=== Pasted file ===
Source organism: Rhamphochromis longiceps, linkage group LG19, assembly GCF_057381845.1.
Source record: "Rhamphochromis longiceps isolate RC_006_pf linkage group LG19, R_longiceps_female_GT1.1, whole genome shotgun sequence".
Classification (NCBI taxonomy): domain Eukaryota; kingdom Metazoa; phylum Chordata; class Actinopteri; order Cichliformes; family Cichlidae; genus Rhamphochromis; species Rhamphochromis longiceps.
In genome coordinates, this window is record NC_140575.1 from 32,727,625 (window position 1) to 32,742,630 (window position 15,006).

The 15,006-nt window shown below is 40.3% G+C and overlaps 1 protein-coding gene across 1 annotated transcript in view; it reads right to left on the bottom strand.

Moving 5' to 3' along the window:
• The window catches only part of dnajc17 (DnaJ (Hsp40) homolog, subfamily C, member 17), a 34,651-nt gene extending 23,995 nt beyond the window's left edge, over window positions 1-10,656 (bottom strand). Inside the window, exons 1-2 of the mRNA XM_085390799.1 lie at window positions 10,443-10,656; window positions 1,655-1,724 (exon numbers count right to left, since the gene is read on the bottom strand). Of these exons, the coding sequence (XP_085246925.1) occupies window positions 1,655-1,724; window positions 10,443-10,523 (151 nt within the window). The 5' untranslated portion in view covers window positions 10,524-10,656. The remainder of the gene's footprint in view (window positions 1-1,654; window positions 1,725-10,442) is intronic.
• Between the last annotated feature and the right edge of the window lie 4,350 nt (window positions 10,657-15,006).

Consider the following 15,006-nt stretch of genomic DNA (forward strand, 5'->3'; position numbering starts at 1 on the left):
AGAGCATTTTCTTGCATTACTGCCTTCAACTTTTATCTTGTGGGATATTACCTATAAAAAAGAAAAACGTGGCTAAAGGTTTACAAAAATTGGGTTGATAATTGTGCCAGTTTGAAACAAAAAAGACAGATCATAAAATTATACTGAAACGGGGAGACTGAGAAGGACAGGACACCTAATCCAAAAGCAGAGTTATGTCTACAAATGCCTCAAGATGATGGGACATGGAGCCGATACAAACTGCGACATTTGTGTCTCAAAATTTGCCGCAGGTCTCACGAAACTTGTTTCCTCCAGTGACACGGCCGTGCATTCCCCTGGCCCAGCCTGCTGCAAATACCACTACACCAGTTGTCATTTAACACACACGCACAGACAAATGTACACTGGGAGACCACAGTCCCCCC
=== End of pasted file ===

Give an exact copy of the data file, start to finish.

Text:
Source organism: Rhamphochromis longiceps, linkage group LG19, assembly GCF_057381845.1.
Source record: "Rhamphochromis longiceps isolate RC_006_pf linkage group LG19, R_longiceps_female_GT1.1, whole genome shotgun sequence".
Classification (NCBI taxonomy): domain Eukaryota; kingdom Metazoa; phylum Chordata; class Actinopteri; order Cichliformes; family Cichlidae; genus Rhamphochromis; species Rhamphochromis longiceps.
In genome coordinates, this window is record NC_140575.1 from 32,727,625 (window position 1) to 32,742,630 (window position 15,006).

The 15,006-nt window shown below is 40.3% G+C and overlaps 1 protein-coding gene across 1 annotated transcript in view; it reads right to left on the bottom strand.

Moving 5' to 3' along the window:
• The window catches only part of dnajc17 (DnaJ (Hsp40) homolog, subfamily C, member 17), a 34,651-nt gene extending 23,995 nt beyond the window's left edge, over window positions 1-10,656 (bottom strand). Inside the window, exons 1-2 of the mRNA XM_085390799.1 lie at window positions 10,443-10,656; window positions 1,655-1,724 (exon numbers count right to left, since the gene is read on the bottom strand). Of these exons, the coding sequence (XP_085246925.1) occupies window positions 1,655-1,724; window positions 10,443-10,523 (151 nt within the window). The 5' untranslated portion in view covers window positions 10,524-10,656. The remainder of the gene's footprint in view (window positions 1-1,654; window positions 1,725-10,442) is intronic.
• Between the last annotated feature and the right edge of the window lie 4,350 nt (window positions 10,657-15,006).

Consider the following 15,006-nt stretch of genomic DNA (forward strand, 5'->3'; position numbering starts at 1 on the left):
AGAGCATTTTCTTGCATTACTGCCTTCAACTTTTATCTTGTGGGATATTACCTATAAAAAAGAAAAACGTGGCTAAAGGTTTACAAAAATTGGGTTGATAATTGTGCCAGTTTGAAACAAAAAAGACAGATCATAAAATTATACTGAAACGGGGAGACTGAGAAGGACAGGACACCTAATCCAAAAGCAGAGTTATGTCTACAAATGCCTCAAGATGATGGGACATGGAGCCGATACAAACTGCGACATTTGTGTCTCAAAATTTGCCGCAGGTCTCACGAAACTTGTTTCCTCCAGTGACACGGCCGTGCATTCCCCTGGCCCAGCCTGCTGCAAATACCACTACACCAGTTGTCATTTAACACACACGCACAGACAAATGTACACTGGGAGACCACAGTCCCCCC